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Archive for the 'Statgeekery' Category

Rebuilding the Favorite Toy again

Posted by Doug on April 20, 2006

Awhile back I posted a few entries (I, II, III) about estimating a player's chances at reaching a career milestone using a mathematical gadget called a Markov chain.

I figured that some baseball stathead had probably attempted something similar, so I did some googling to see if they had any luck. I did not find any Markov models, but what I did find was this interesting article at baseballthinkfactory. It was written by a guy named Jesse Frey and it's a neat idea. I'll run through the basic gist of it using --- guess who --- Clinton Portis and the rushing record as an example.

We start by collecting all 25-year-old running backs throughout NFL history (subject to some fine print). We then record how many yards they gained at age 23 and at age 24, and how many yards they gained in the rest of their careers. So we've got a list that looks something like this:

```
Player             Age23RshYD  Age24RshYD   RestOfCareer
Robert Smith          632         692          4989
Ricky Ervins          680         495           939
Terrell Davis        1117        1538          4952
Barry Foster          488        1690          1562
[... another hundred-or-so guys ...]
```

There is, of course, no exact formula that tells you the RestOfCareer rushing yards based on the age 23 and age 24 rushing yards, but using a technique called regression we can estimate the formula that works "best."

Given the above data, what we end up with is this:

```
Rest-of-career yards ~= -943 + 2.64*(age24yards) + 2.39*(age23yards)
```

Plugging Clinton Portis' 1516 age 24 yards and 1315 age 23 yards into that formula gives an estimate of 6202 yards for the remainder of his career.

That tells us that we expect Portis to gain about 6202 more yards in the rest of his career. But of course we're not saying he'll end up with exactly that. What we're saying is that we don't know, but our best guess is that it'll be somewhere in the neighborhood of 6202. But how big is that neighborhood? Obviously there is some chance of him exceeding that by a thousand yards. There is some chance of him exceeding that by 5000 yards. How big are those chances? To answer these questions in a mathematically justifiable way is beyond the scope of this post, but we can get pretty close with the data and our intuition.

Of the 106 running backs that comprised this data set, 20 of them (about 19%) doubled the rest-of-career rushing yards estimate provided by this formula. Doubling his expected rest-of-career rushing yards is almost exactly what Portis needs to do to break Emmitt Smith's record. So this calculation indicates that Portis has about a 19% chance of retiring as the rushing king. That's pretty close to the original Favorite Toy estimate and generally agrees with my gut feeling.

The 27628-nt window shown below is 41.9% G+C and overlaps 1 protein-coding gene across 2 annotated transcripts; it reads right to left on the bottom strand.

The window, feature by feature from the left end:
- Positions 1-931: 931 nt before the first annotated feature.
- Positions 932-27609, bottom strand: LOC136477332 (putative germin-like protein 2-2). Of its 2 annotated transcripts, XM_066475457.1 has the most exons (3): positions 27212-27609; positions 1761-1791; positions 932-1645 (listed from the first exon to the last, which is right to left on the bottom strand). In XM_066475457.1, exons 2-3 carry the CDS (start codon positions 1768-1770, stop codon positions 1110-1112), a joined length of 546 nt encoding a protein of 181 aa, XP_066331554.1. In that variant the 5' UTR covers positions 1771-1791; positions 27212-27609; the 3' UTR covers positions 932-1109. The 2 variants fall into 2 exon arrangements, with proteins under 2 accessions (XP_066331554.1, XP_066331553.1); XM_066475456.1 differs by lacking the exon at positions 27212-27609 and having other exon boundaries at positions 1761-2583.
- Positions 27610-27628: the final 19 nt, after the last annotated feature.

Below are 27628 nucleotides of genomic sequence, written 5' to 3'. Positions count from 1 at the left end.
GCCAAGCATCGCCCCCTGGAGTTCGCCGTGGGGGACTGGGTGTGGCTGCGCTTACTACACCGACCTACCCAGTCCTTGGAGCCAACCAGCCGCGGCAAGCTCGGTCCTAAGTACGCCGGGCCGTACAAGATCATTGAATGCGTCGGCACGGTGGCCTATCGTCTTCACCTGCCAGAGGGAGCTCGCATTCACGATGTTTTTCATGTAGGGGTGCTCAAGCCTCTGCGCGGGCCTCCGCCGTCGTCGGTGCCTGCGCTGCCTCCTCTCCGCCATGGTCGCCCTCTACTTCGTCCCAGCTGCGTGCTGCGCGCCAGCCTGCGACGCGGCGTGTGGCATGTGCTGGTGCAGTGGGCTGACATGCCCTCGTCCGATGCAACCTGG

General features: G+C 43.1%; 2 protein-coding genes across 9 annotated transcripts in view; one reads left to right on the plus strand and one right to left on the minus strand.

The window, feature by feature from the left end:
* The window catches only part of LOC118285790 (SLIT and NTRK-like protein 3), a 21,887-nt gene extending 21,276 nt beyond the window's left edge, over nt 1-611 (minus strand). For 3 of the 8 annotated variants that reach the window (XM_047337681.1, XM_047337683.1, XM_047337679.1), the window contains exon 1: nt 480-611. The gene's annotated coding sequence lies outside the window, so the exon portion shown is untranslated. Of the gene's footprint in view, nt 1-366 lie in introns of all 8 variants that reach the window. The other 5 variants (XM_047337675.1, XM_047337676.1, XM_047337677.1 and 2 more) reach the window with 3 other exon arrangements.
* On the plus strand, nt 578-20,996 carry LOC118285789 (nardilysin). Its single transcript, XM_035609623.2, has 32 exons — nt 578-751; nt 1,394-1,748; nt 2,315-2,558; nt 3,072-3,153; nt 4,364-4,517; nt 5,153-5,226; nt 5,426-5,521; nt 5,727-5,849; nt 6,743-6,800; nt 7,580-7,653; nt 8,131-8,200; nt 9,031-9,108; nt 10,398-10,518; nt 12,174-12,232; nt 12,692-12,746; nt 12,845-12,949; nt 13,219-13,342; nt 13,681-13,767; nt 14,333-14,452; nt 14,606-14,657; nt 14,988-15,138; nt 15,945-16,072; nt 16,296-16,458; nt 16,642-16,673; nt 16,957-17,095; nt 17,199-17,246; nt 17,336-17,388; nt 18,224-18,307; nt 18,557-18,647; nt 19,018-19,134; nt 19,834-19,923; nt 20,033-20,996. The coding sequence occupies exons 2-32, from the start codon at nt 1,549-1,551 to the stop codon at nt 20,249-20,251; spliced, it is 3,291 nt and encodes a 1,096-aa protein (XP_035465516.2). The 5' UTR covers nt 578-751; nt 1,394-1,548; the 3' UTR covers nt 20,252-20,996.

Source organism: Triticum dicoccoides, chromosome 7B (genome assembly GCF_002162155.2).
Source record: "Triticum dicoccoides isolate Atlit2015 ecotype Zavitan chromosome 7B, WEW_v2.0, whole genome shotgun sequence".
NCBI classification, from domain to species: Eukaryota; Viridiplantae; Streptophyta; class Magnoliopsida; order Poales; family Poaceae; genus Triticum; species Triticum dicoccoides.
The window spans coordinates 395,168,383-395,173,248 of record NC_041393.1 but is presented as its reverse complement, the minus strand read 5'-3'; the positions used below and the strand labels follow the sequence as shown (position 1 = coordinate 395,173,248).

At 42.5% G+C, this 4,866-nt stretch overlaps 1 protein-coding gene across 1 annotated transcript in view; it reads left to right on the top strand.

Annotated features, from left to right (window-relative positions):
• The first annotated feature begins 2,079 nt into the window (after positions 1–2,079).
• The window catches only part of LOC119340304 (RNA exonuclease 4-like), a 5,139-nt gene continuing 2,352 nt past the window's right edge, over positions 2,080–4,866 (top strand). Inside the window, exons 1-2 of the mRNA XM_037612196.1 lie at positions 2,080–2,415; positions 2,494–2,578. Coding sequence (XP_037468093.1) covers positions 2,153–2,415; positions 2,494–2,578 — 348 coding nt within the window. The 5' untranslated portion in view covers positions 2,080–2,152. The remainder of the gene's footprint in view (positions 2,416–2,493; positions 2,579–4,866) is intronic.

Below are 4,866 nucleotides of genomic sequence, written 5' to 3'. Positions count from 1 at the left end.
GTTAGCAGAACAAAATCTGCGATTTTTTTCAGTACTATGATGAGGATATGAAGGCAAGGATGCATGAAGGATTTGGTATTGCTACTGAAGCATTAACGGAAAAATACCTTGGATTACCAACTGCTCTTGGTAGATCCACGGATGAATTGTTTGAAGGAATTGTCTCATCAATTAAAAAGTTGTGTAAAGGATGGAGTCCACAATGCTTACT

Neat, huh? If I get some time, I'll run this for some other players.

4 Comments | Posted in Statgeekery

Strength of schedule

Posted by Doug on April 10, 2006

The NFL schedule was released last week. Like most people who are neither season ticket holders nor executives for FOX or CBS, I like the new flexible scheduling plan that will allow more interesting games to be shown on Sunday nights.

As has been noted elsewhere, the toughest schedules (based on last year's records) belong to the Giants and Bengals, whose 2006 opponents were a combined 139-117 in 2005. The Bears have the easiest slate; their opponents were 114-142 last year.

But as we all know, some teams that were bad in 2005 will be good in 2006 and vice versa. And some schedules that look easy right now will actually be tough and vice versa. The question is: to what extent, if any, do the Bears have an advantage over the Giants because of their schedules. Two games? One game? Half a game?

To investigate this, I went back to 1990 and recorded three bits of data about every team.

1. their own record in Year N-1
2. their preseason estimated strength of schedule. I.e. the combined Year N-1 records of the team's Year N opponents.
3. their record in Year N

For the 2005 New York Jets, for example, I have

1. .625 (their 2004 record was 10-6)
2. .535 (the combined 2004 record of their 2005 opponents)
3. .250 (their 2005 record ended up being 4-12)

I then labeled every team, based on their Year N-1 performance, as either Very Bad (less than 5 wins), Bad (5 or 6 wins), Mediocre (7 to 9 wins), Good (10 or 11 wins), or Very Good (12 or more wins). I also labeled each team's projected schedule as either Easy (combined opponents record under .500) or Hard (over .500).

Take a look at the Very Bad teams, for example. The Very Bad teams with a projected Easy schedule averaged 6.44 wins the next year. The Very Bad teams with a projected Hard schedule averaged 6.63 wins. The difference is not significant, and that's the point. Here is the complete breakdown:

```
Average Wins in Year N
Easy Sched     Hard Sched